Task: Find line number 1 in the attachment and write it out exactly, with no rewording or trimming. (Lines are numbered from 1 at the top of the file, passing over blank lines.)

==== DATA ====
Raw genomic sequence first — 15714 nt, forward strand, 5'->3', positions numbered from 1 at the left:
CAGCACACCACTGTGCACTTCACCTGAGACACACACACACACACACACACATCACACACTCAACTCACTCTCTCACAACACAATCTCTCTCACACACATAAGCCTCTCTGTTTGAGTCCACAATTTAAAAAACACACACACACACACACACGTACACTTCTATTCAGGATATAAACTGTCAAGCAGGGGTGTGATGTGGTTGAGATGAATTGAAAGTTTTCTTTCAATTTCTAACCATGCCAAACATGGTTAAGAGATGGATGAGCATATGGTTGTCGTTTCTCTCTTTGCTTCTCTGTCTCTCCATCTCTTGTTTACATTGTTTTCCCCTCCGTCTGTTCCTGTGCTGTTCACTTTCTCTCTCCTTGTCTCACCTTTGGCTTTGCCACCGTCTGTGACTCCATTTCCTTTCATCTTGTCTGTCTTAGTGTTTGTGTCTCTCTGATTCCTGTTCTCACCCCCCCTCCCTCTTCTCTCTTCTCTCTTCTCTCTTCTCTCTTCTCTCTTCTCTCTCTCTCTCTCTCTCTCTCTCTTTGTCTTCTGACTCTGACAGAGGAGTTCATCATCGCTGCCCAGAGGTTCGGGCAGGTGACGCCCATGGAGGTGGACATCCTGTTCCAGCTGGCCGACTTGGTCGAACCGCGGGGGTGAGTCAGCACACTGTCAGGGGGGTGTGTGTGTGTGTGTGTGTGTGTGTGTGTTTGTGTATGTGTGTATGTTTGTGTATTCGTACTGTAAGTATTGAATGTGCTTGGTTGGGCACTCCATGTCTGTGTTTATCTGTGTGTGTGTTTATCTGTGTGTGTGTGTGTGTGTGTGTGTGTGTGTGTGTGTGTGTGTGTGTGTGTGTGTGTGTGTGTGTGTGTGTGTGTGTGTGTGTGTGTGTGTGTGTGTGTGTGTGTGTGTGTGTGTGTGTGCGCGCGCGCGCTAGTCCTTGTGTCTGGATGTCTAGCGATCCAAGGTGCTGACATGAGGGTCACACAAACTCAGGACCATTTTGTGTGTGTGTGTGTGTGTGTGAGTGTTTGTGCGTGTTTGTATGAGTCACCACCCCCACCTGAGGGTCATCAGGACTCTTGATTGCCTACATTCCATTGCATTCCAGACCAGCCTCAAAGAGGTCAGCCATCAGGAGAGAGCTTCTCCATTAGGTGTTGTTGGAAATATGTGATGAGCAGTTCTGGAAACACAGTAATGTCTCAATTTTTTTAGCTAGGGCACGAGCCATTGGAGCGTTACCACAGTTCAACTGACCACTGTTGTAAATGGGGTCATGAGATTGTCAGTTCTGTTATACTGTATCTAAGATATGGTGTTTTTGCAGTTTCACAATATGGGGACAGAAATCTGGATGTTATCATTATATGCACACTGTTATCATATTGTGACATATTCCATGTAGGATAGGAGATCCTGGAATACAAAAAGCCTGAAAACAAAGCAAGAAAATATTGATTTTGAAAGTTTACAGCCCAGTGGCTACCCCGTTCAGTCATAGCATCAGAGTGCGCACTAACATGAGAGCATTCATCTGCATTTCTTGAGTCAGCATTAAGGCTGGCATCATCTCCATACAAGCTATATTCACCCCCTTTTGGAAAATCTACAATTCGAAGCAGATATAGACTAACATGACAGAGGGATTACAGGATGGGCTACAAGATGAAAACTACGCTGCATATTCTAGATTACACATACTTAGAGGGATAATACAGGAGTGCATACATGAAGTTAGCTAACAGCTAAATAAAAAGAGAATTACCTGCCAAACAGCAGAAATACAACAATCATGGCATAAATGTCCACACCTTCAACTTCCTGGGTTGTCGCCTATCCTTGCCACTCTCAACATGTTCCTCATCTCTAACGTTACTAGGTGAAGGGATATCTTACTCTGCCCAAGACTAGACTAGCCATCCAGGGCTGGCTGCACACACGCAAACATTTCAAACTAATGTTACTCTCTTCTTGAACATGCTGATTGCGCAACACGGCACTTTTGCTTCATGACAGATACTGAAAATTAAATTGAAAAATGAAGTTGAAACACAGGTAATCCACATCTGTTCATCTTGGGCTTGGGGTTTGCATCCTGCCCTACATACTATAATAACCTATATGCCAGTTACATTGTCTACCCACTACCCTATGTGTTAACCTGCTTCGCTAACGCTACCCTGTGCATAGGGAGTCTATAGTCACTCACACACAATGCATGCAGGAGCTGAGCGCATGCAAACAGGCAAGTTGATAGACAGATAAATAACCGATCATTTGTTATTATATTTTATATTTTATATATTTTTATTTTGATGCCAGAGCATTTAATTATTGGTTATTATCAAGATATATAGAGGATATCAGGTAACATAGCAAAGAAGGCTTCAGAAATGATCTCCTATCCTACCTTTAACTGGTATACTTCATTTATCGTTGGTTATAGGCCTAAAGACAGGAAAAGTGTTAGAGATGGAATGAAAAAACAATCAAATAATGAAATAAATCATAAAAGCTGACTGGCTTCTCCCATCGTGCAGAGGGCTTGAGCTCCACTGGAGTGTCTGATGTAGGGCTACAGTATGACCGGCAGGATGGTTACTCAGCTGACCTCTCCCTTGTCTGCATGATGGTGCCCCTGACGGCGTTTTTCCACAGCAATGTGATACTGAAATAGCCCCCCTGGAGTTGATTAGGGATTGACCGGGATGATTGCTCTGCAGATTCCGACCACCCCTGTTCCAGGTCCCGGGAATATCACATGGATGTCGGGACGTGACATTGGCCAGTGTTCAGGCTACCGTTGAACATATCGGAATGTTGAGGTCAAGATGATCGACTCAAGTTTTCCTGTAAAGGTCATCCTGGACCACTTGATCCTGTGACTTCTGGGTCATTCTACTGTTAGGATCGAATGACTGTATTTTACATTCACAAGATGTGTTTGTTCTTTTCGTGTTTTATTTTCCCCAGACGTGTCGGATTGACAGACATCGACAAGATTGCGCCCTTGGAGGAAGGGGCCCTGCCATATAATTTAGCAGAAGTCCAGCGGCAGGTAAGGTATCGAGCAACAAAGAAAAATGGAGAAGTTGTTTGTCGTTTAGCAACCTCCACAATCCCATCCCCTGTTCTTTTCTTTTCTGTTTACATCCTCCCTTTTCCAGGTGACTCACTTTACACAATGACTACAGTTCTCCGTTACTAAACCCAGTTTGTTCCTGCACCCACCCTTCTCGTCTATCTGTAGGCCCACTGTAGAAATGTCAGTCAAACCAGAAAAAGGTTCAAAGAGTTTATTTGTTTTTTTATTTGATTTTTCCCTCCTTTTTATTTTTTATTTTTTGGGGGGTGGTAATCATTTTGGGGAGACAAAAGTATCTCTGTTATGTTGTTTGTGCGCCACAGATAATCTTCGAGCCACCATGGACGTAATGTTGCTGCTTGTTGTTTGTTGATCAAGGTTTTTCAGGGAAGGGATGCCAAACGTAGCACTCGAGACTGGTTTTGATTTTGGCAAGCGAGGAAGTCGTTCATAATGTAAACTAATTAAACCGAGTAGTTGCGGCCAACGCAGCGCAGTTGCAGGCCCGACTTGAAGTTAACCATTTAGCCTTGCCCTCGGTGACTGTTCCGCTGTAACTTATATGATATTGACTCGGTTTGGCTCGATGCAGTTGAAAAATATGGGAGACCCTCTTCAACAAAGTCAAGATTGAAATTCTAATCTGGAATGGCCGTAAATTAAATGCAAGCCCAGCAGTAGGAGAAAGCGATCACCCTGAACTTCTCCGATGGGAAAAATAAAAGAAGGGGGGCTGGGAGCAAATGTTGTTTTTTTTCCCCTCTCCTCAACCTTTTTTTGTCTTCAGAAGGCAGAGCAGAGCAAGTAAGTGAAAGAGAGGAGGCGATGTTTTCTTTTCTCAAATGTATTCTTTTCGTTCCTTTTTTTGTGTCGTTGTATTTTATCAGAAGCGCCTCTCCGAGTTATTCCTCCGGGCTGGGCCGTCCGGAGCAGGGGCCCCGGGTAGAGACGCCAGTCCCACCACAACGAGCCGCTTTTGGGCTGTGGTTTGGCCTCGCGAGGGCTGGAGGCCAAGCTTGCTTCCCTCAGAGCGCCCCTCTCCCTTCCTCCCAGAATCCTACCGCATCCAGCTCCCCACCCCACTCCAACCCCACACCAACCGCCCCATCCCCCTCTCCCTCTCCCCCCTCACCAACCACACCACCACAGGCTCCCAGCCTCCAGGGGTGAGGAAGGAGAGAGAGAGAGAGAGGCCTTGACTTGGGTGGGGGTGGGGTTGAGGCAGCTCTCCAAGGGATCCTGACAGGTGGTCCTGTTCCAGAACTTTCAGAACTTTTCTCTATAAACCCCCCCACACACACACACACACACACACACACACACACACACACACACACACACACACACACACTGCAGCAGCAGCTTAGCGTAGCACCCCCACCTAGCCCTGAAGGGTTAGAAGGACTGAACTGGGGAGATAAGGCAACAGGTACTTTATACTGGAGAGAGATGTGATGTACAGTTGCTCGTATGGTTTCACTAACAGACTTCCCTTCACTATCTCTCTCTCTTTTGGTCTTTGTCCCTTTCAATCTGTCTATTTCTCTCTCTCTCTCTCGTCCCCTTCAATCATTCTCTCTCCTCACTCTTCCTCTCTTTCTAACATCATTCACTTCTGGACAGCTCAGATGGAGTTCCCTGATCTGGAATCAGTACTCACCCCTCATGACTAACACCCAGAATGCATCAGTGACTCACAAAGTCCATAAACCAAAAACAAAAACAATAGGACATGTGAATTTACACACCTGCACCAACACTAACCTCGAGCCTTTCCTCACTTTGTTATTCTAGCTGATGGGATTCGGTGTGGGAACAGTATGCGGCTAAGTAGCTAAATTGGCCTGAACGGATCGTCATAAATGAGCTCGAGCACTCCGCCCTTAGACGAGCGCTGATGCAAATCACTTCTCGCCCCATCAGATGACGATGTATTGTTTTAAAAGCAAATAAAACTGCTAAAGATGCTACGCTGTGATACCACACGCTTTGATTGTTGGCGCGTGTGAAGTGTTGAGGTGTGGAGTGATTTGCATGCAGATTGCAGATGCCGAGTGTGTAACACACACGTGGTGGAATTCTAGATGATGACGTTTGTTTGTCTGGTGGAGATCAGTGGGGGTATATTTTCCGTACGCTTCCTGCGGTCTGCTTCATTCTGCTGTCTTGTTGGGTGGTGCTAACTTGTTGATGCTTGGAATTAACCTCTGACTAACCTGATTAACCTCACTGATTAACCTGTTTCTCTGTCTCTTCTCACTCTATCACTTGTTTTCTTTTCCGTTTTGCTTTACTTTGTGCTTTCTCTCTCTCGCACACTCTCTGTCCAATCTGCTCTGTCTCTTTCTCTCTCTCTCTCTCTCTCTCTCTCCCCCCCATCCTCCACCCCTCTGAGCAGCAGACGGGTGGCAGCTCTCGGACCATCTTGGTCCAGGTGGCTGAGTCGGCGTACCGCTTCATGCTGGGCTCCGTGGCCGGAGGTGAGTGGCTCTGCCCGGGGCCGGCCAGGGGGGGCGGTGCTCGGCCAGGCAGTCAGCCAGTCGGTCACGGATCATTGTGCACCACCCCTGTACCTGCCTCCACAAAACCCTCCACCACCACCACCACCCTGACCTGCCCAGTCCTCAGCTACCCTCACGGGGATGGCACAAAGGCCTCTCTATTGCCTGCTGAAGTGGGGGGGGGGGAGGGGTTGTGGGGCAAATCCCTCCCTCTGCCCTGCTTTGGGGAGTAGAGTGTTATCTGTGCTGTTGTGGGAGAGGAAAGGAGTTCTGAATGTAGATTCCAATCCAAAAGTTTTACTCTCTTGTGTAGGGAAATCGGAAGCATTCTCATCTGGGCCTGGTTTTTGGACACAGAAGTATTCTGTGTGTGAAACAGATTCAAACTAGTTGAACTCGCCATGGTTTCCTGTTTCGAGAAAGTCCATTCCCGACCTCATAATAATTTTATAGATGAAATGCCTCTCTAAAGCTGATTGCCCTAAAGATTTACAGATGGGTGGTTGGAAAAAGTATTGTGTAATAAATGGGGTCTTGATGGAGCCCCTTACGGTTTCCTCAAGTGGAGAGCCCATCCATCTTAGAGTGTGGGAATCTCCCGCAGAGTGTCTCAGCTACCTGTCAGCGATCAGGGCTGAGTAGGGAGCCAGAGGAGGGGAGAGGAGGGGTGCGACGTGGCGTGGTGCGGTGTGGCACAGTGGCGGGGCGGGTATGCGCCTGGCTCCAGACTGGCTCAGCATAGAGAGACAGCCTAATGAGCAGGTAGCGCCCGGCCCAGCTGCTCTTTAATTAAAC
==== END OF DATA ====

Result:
Raw genomic sequence first — 15714 nt, forward strand, 5'->3', positions numbered from 1 at the left: